Encrypting the data being stored on a device is important to keep the data safe in the event of a lost or stolen device, but this same safety can turn on the traveler and bite them
Undisclosed Location, South America (PRWEB) October 12, 2012
In this day and age, millions keep virtually every aspect of their lives on a laptop, tablet, or some other electronic storage device. Pics of the family, personal letters and emails, and even more often, business and financial related data. And often the data being kept on the device is kept unsecured, for the convenience of the user. For the traveler though, security of their data is of the utmost importance. Especially when sensitive personal, financial, or business data is concerned. Encrypting the data being stored on a device is important to keep the data safe in the event of a lost or stolen device, but this same safety can turn on the traveler and bite them…at the US, (and many others,) border.
When it is least expected, a US traveler can have their electronic devices seized and searched, including all those sensitive files you want to remain private, when entering into the US. The matter has been before the courts in several US jurisdictions, and the courts have found that laptops and other portable devices that are being carried by travelers entering into the US borders are subject to search, to include the files and documents that are contained in them. There has been more than one attempt to squash this Orwellian attitude about the devices, and the documents contained in them at the border, but so far the attempts haven’t managed to stop the invasive practice.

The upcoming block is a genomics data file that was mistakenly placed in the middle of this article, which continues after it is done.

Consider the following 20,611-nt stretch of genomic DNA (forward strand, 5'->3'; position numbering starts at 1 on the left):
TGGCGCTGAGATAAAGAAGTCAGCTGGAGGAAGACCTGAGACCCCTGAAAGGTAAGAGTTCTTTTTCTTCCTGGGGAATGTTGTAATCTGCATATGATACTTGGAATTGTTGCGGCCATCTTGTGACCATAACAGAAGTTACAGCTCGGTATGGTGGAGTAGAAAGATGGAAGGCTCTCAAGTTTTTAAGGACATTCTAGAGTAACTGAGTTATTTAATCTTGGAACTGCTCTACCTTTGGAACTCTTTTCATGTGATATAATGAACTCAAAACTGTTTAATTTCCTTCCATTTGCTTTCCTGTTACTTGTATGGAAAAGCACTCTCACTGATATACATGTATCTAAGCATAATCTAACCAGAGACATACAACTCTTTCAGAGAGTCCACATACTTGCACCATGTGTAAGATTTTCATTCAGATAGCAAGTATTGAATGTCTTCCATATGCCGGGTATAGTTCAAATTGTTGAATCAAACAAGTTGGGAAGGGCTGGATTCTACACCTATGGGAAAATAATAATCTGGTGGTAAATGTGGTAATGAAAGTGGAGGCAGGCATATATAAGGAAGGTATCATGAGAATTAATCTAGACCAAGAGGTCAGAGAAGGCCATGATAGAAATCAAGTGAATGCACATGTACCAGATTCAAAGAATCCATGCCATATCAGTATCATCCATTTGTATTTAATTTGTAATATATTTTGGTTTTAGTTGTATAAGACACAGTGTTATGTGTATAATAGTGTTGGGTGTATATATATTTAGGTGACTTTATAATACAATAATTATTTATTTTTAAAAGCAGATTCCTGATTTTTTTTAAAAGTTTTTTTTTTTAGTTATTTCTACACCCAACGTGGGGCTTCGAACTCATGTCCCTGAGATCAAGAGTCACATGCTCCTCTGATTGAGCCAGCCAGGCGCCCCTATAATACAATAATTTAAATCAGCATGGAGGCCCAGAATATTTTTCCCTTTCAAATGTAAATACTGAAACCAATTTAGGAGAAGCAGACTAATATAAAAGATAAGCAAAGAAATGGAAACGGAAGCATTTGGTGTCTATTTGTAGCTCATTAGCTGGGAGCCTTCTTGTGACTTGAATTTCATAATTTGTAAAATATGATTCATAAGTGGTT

When crossing the US borders there are generally two agencies that will concern themselves with digital devices. The DHS has the Department of Customs and Border Protection, (CBP,) and Immigration and Customs Enforcement, (ICE,) though neither agency makes a habit of detaining passengers and travelers. But according to the law, both agencies have wide sweeping discretionary powers, and it is impossible to know how they will treat each individual search situation, though both have published their policies for searching the devices. According to the CBP, they tell their agents that they can inspect the digital devices, make copies of the data on the device, or even keep the device…for a “brief, reasonable” time. This is so they can do the search on or off site. According to the agencies, the devices that are retained are generally returned to the owner within 5 days, and though agents are informed that they may see privileged or highly sensitive data, the agencies policies don’t clearly explain the procedures used in these cases.
The percentage of devices that are retained by either agency is relatively low when compared to the sheer number of travelers that cross the borders with their personal devices…the average traveler will probably never have their device inspected or copied. But this may change in the near future. VPNReviewz.com reports that researchers are constantly working on faster and more discreet ways of invading digital privacies. So protecting your digital life, or data, has never been more important. And the precautions that are taken by each individual should be based on their experience, and assessment of the data they are protecting. Here are a few things to consider when deciding on what and how to protect the data on your device.